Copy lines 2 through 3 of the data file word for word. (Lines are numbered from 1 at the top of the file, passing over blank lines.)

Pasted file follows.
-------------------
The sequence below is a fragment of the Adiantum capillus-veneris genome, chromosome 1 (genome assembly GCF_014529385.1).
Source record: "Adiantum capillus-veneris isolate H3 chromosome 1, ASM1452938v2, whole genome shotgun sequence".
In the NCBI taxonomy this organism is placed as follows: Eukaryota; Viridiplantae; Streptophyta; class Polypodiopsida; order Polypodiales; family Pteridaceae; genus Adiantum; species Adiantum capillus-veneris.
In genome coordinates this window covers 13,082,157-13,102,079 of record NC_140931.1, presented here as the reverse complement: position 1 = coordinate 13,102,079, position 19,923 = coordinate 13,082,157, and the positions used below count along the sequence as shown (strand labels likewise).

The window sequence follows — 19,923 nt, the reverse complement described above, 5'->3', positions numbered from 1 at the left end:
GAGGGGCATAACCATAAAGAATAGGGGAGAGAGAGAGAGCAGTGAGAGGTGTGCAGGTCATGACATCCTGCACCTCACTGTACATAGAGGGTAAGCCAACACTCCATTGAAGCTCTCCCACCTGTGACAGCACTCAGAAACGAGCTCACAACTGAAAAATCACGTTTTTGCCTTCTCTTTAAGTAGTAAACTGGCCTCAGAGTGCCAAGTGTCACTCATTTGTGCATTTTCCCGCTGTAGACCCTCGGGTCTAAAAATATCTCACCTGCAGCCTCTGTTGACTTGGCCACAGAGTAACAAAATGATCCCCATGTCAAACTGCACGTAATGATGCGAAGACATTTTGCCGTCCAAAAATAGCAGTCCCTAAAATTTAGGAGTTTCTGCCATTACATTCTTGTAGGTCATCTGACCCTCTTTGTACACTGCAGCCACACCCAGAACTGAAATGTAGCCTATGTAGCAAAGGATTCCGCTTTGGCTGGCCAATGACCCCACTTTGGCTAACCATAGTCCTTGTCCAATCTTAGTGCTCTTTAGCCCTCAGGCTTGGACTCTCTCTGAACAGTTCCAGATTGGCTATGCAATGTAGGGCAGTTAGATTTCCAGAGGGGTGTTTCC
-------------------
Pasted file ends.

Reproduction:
Source record: "Adiantum capillus-veneris isolate H3 chromosome 1, ASM1452938v2, whole genome shotgun sequence".
In the NCBI taxonomy this organism is placed as follows: Eukaryota; Viridiplantae; Streptophyta; class Polypodiopsida; order Polypodiales; family Pteridaceae; genus Adiantum; species Adiantum capillus-veneris.